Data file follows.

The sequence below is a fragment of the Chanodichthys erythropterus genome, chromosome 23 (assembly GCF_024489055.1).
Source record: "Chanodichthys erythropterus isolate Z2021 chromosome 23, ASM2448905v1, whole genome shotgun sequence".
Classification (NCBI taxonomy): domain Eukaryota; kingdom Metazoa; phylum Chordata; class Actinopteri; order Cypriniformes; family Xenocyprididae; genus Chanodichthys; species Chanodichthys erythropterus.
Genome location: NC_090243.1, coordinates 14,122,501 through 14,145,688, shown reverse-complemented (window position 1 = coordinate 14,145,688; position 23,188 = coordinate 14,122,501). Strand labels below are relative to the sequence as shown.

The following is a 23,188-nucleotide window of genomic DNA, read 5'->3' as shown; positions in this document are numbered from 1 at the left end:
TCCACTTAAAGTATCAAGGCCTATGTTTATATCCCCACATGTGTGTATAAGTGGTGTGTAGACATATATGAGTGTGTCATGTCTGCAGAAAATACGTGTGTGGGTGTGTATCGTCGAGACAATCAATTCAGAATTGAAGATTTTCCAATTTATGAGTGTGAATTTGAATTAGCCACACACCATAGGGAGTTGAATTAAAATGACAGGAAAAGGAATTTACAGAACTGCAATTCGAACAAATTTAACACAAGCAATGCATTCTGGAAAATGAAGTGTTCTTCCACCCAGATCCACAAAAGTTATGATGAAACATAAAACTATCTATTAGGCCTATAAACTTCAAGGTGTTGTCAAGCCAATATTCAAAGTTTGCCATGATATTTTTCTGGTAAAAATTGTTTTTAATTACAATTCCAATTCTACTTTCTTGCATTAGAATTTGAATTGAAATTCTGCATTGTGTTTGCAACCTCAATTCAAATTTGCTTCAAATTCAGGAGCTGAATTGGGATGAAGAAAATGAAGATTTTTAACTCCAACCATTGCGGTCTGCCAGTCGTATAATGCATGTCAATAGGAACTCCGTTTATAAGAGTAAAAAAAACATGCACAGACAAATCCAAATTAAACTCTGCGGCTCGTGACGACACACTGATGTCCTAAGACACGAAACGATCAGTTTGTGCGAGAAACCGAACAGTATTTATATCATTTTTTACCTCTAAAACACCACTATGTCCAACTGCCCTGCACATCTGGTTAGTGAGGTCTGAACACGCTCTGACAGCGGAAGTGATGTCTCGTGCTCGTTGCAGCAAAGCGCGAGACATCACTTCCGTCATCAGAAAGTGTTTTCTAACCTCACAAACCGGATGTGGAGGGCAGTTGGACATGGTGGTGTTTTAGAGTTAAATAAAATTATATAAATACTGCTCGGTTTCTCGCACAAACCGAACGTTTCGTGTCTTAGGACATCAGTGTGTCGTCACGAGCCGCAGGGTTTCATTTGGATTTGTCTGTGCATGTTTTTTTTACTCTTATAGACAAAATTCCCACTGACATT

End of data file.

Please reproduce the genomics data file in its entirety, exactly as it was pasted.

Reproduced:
The sequence below is a fragment of the Chanodichthys erythropterus genome, chromosome 23 (assembly GCF_024489055.1).
Source record: "Chanodichthys erythropterus isolate Z2021 chromosome 23, ASM2448905v1, whole genome shotgun sequence".
Classification (NCBI taxonomy): domain Eukaryota; kingdom Metazoa; phylum Chordata; class Actinopteri; order Cypriniformes; family Xenocyprididae; genus Chanodichthys; species Chanodichthys erythropterus.
Genome location: NC_090243.1, coordinates 14,122,501 through 14,145,688, shown reverse-complemented (window position 1 = coordinate 14,145,688; position 23,188 = coordinate 14,122,501). Strand labels below are relative to the sequence as shown.

The following is a 23,188-nucleotide window of genomic DNA, read 5'->3' as shown; positions in this document are numbered from 1 at the left end:
TCCACTTAAAGTATCAAGGCCTATGTTTATATCCCCACATGTGTGTATAAGTGGTGTGTAGACATATATGAGTGTGTCATGTCTGCAGAAAATACGTGTGTGGGTGTGTATCGTCGAGACAATCAATTCAGAATTGAAGATTTTCCAATTTATGAGTGTGAATTTGAATTAGCCACACACCATAGGGAGTTGAATTAAAATGACAGGAAAAGGAATTTACAGAACTGCAATTCGAACAAATTTAACACAAGCAATGCATTCTGGAAAATGAAGTGTTCTTCCACCCAGATCCACAAAAGTTATGATGAAACATAAAACTATCTATTAGGCCTATAAACTTCAAGGTGTTGTCAAGCCAATATTCAAAGTTTGCCATGATATTTTTCTGGTAAAAATTGTTTTTAATTACAATTCCAATTCTACTTTCTTGCATTAGAATTTGAATTGAAATTCTGCATTGTGTTTGCAACCTCAATTCAAATTTGCTTCAAATTCAGGAGCTGAATTGGGATGAAGAAAATGAAGATTTTTAACTCCAACCATTGCGGTCTGCCAGTCGTATAATGCATGTCAATAGGAACTCCGTTTATAAGAGTAAAAAAAACATGCACAGACAAATCCAAATTAAACTCTGCGGCTCGTGACGACACACTGATGTCCTAAGACACGAAACGATCAGTTTGTGCGAGAAACCGAACAGTATTTATATCATTTTTTACCTCTAAAACACCACTATGTCCAACTGCCCTGCACATCTGGTTAGTGAGGTCTGAACACGCTCTGACAGCGGAAGTGATGTCTCGTGCTCGTTGCAGCAAAGCGCGAGACATCACTTCCGTCATCAGAAAGTGTTTTCTAACCTCACAAACCGGATGTGGAGGGCAGTTGGACATGGTGGTGTTTTAGAGTTAAATAAAATTATATAAATACTGCTCGGTTTCTCGCACAAACCGAACGTTTCGTGTCTTAGGACATCAGTGTGTCGTCACGAGCCGCAGGGTTTCATTTGGATTTGTCTGTGCATGTTTTTTTTACTCTTATAGACAAAATTCCCACTGACATT